Foreword Reviews

Murder Once Removed

Clarion Rating: 5 out of 5

Captivating with its spiraling story line, Murder Once Removed is sure to excite and entertain any seasoned murder mystery reader.

An exciting whodunit, Roz Russell’s Murder Once Removed is a roller coaster of a mystery, with highs, lows, twists, and turns. This gripping novel, with a strong plot and well-developed characters, is sure to thrill by constantly changing the focus of the murder investigation at its center.

Jessica Curtis, a reporter for the Albuquerque Post, just found out that her mentor, Joe Taylor, was killed during his investigation into the murder of art dealer Michael Lange. Looking for Joe’s assassin, and Michael’s too, she takes over the story. Did Jessica’s friend Jules kill these men to hide his embezzling from his job at the Art Alliance? Or was it Nicholas Adoni, also known as the artist Nikos, who began killing in a jealous rage and continued to cover up the first homicide? Did Senator Richie and his right-hand man, Miles Crenshaw, commit murders to conceal evidence that could make them lose the next election? As the bloodshed continues, Detective Paul Liguori wants Jessica to stop her investigation for her own safety, but Jessica won’t give up until she has found the murderer.

Russell excels at creating different characters, each with their own mood—for example, bland and boring Miles Crenshaw, the brains behind the charming and handsome Senator Richie, is entirely average, from his plain brown hair and mediocre looks to his monotone voice. There is nothing that can be considered interesting about the man. He is juxtaposed with his charming and handsome boss, the politician that everyone cannot help but like.

Using a captivating writing style, Russell portrays the locale and disseminates information while setting a tone: “Jessica stood at her living room window, sipping coffee from a mug, her thoughts as cloudy as the darkening sky.” The author also successfully conveys the mood and emotions of the characters in interesting ways: “Jessica felt like an actor in a three-act play. Badly miscast, she was a bit player about to assume her first starring role, only to find that the first two acts had been played out long ago by the assembled cast.”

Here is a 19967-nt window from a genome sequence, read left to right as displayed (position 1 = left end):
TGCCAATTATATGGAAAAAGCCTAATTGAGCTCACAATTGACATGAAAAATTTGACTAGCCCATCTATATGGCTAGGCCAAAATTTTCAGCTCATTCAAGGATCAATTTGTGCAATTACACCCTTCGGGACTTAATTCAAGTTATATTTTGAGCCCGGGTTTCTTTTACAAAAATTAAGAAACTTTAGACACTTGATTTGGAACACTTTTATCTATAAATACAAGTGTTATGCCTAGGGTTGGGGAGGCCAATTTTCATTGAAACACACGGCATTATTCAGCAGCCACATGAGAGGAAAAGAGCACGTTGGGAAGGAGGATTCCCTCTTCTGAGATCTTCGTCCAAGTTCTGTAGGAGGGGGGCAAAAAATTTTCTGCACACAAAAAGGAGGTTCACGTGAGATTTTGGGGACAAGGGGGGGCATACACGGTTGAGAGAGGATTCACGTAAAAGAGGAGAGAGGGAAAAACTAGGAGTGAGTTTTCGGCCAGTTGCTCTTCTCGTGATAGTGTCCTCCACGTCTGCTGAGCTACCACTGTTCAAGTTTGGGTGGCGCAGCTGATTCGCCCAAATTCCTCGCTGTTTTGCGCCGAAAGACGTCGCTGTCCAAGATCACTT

Jessica constantly changes her main suspect, for valid reasons, causing the revelation of the real murderer at the end to come as a true surprise. The suspense is created in multiple ways, from the killer leaving threats for Jessica to Joe’s missing audio interview tapes to Jessica arriving home to see someone moving around in her home. All the while she is looking for the perpetrator who wants her dead too.

The novel, simply and strongly designed, is an engrossing story. A descriptive writing style creates an intense mystery.

Murder Once Removed grabs the reader by the collar to watch the hunt for a murderer. Captivating with its spiraling story line, it is sure to excite and entertain any seasoned murder mystery reader.

Reviewed by Beth VanHouten

Disclosure: This article is not an endorsement, but a review. The author of this book provided free copies of the book and paid a small fee to have their book reviewed by a professional reviewer. Foreword Reviews and Clarion Reviews make no guarantee that the author will receive a positive review. Foreword Magazine, Inc. is disclosing this in accordance with the Federal Trade Commission’s 16 CFR, Part 255.

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